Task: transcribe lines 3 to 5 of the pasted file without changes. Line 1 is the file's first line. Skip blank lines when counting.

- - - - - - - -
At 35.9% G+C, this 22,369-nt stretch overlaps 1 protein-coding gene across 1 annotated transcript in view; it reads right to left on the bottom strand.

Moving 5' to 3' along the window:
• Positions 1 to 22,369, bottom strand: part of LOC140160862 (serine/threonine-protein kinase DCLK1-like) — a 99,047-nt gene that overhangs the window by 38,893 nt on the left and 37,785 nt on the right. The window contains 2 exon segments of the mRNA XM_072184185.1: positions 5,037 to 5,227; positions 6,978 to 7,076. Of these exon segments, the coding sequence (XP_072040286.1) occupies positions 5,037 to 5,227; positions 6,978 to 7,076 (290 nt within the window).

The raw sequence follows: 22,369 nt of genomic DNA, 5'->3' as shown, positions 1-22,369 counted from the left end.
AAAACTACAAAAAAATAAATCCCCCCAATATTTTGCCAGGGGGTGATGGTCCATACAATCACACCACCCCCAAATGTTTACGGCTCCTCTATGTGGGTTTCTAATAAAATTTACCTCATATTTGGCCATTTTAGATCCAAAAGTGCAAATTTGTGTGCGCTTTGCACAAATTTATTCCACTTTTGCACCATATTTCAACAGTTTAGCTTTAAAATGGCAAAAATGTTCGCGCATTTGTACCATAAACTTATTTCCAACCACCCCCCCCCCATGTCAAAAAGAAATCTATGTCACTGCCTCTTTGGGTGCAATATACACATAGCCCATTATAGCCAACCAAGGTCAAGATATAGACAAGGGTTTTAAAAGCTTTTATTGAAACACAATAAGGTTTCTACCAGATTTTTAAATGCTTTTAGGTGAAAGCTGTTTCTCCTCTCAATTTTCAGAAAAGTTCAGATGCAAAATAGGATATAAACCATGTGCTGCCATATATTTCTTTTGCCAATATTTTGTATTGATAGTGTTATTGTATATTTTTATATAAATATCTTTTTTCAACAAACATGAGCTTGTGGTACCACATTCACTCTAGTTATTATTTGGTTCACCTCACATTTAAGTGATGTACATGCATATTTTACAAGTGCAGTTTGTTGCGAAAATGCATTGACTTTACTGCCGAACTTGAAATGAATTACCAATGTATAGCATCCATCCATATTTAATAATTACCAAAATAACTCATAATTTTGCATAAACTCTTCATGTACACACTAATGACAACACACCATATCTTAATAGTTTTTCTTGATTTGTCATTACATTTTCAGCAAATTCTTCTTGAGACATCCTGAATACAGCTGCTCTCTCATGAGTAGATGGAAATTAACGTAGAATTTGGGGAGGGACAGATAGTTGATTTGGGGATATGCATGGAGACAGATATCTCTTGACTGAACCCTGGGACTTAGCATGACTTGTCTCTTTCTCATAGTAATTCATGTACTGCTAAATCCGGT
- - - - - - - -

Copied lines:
• Positions 1 to 22,369, bottom strand: part of LOC140160862 (serine/threonine-protein kinase DCLK1-like) — a 99,047-nt gene that overhangs the window by 38,893 nt on the left and 37,785 nt on the right. The window contains 2 exon segments of the mRNA XM_072184185.1: positions 5,037 to 5,227; positions 6,978 to 7,076. Of these exon segments, the coding sequence (XP_072040286.1) occupies positions 5,037 to 5,227; positions 6,978 to 7,076 (290 nt within the window).

The raw sequence follows: 22,369 nt of genomic DNA, 5'->3' as shown, positions 1-22,369 counted from the left end.
AAAACTACAAAAAAATAAATCCCCCCAATATTTTGCCAGGGGGTGATGGTCCATACAATCACACCACCCCCAAATGTTTACGGCTCCTCTATGTGGGTTTCTAATAAAATTTACCTCATATTTGGCCATTTTAGATCCAAAAGTGCAAATTTGTGTGCGCTTTGCACAAATTTATTCCACTTTTGCACCATATTTCAACAGTTTAGCTTTAAAATGGCAAAAATGTTCGCGCATTTGTACCATAAACTTATTTCCAACCACCCCCCCCCCATGTCAAAAAGAAATCTATGTCACTGCCTCTTTGGGTGCAATATACACATAGCCCATTATAGCCAACCAAGGTCAAGATATAGACAAGGGTTTTAAAAGCTTTTATTGAAACACAATAAGGTTTCTACCAGATTTTTAAATGCTTTTAGGTGAAAGCTGTTTCTCCTCTCAATTTTCAGAAAAGTTCAGATGCAAAATAGGATATAAACCATGTGCTGCCATATATTTCTTTTGCCAATATTTTGTATTGATAGTGTTATTGTATATTTTTATATAAATATCTTTTTTCAACAAACATGAGCTTGTGGTACCACATTCACTCTAGTTATTATTTGGTTCACCTCACATTTAAGTGATGTACATGCATATTTTACAAGTGCAGTTTGTTGCGAAAATGCATTGACTTTACTGCCGAACTTGAAATGAATTACCAATGTATAGCATCCATCCATATTTAATAATTACCAAAATAACTCATAATTTTGCATAAACTCTTCATGTACACACTAATGACAACACACCATATCTTAATAGTTTTTCTTGATTTGTCATTACATTTTCAGCAAATTCTTCTTGAGACATCCTGAATACAGCTGCTCTCTCATGAGTAGATGGAAATTAACGTAGAATTTGGGGAGGGACAGATAGTTGATTTGGGGATATGCATGGAGACAGATATCTCTTGACTGAACCCTGGGACTTAGCATGACTTGTCTCTTTCTCATAGTAATTCATGTACTGCTAAATCCGGT